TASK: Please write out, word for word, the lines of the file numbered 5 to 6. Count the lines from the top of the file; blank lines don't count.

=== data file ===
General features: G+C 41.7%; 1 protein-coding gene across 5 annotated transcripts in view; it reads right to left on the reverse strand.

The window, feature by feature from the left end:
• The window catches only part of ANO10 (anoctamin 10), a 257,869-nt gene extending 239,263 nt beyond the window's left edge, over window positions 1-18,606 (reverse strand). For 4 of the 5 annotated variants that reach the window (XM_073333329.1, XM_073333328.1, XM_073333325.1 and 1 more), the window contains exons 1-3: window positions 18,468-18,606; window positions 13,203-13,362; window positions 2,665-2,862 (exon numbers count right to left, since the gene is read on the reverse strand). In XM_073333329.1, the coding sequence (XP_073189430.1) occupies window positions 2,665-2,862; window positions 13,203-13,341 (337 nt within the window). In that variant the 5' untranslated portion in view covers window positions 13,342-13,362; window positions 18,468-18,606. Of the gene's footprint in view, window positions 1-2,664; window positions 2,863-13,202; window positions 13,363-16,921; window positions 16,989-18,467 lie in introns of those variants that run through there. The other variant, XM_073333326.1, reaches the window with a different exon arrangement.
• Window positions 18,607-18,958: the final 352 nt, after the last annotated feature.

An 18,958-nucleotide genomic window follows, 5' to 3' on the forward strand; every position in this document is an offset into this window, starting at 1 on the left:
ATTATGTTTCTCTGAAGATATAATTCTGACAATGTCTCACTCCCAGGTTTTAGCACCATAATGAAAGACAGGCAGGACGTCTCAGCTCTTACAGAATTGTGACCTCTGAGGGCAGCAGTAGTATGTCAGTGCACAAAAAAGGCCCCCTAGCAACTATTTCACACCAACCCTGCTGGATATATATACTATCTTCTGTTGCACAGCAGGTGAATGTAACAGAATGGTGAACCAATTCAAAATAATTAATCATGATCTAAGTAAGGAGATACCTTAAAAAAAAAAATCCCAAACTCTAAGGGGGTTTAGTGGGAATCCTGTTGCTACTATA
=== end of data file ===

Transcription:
An 18,958-nucleotide genomic window follows, 5' to 3' on the forward strand; every position in this document is an offset into this window, starting at 1 on the left:
ATTATGTTTCTCTGAAGATATAATTCTGACAATGTCTCACTCCCAGGTTTTAGCACCATAATGAAAGACAGGCAGGACGTCTCAGCTCTTACAGAATTGTGACCTCTGAGGGCAGCAGTAGTATGTCAGTGCACAAAAAAGGCCCCCTAGCAACTATTTCACACCAACCCTGCTGGATATATATACTATCTTCTGTTGCACAGCAGGTGAATGTAACAGAATGGTGAACCAATTCAAAATAATTAATCATGATCTAAGTAAGGAGATACCTTAAAAAAAAAAATCCCAAACTCTAAGGGGGTTTAGTGGGAATCCTGTTGCTACTATA